Guest Post: A lifelong dream of Mars realized

A week ago I wrote a post about one of Northeastern’s art, media and design stu­dents spending her summer at the Jet Propul­sion Lab­o­ra­tory. As I men­tioned, Maddy San Martin’s father was instru­mental in the recent Curiosity rover landing. Miguel San Martin, Chief Engi­neer for Guid­ance, Nav­i­ga­tion & Con­trol on the Curiosity mis­sion, was kind enough to share his story with us today. Read on to learn how he became inter­ested in the work he does, the chal­lenges he and his team encoun­tered in the design of the Sky­Crane, which suc­cess­fully low­ered the rover to Mars’ sur­face, and what it was like being part of such an intense and rewarding mission.


Miguel San Martin leading the Entry Descent and Landing team into the press con­fer­ence after the Curiosity landing. Photo by NASA/​JPL-​​Caltech.

When I was a teenager I fol­lowed the progress of Viking, the first space­craft to suc­cess­fully land on Mars,  by lis­tening to the BBC on short wave radio from my family farm in the Patag­onia. It was at that point that I decided that one day I wanted to be part of a mis­sion to Mars like that. I wanted to be part of such an adven­ture; expe­ri­ence such a moment of dis­covery. What I did not know was that fate will have it that I was going to play an inte­gral role, as the Chief Engi­neer for Guid­ance, Nav­i­ga­tion & Con­trol, in  the mis­sion that fol­lowed Viking 21 years later, Mars Pathfinder. I thought that by then we would have gone back to Mars with unmanned space­craft at least more than once. Mars Pathfinder landed the first rover, Sojourner, on Mars and was an unqual­i­fied suc­cess. Then came the rovers Spirit and Oppor­tu­nity, where I played the same role. The sci­en­tific objec­tives were to find evi­dence that in the dis­tant past Mars was a warmer and wetter planet;  that it had water in the form of rivers and lakes that might have har­bored life.  It was another unqual­i­fied suc­cess and Spirit and Oppor­tu­nity proved beyond a shadow of a doubt that water once was common on Mars.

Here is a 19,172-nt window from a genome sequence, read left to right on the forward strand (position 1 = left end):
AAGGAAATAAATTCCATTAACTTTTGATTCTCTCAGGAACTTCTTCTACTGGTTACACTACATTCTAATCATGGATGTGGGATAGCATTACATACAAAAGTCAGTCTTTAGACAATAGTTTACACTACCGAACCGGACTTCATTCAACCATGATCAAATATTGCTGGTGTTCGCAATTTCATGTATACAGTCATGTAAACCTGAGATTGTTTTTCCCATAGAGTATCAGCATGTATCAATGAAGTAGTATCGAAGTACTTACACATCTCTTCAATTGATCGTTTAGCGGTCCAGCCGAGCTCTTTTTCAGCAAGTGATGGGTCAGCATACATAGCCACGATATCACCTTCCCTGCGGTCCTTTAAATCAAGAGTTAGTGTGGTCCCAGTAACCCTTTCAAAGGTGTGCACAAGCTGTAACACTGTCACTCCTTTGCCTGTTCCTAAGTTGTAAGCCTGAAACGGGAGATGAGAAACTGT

With these suc­cesses under its belt, NASA needed to follow up with a mis­sion that rep­re­sented a quantum leap in sci­ence, and thus, of rover capa­bil­i­ties. The next rover would have to have com­plex ana­lyt­ical instru­ments that could ana­lyze soil and rock sam­ples in search of organic com­pounds, like water — another indis­pens­able ingre­dient in life. The com­plexity of these instru­ments was accom­pa­nied by their huge size. A single instru­ment, of the 10 onboard, was the size of the Spirit rover. This required the rover Curiosity itself to be the size of a small car, like a Mini-​​Cooper, and with a weight of almost 900kg com­pared to 185kg for Spirit/​Opportunity. But the sci­en­tists not only wanted lo land a huge and com­plex rover on Mars but they wanted to place it with unprece­dented pre­ci­sion near places of great sci­en­tific interest. The landing place they chose for curiosity was Gale Crater. It is a 150km diam­eter crater. That in itself doesn’t sound too dif­fi­cult were it not for the fact that in the middle of the crater there is a huge 5km high moun­tain, that leaves very little room for the rover to land between the crater’s  dan­gerous rim and Mount Sharp in its center. The prover­bial landing between a rock and a hard place.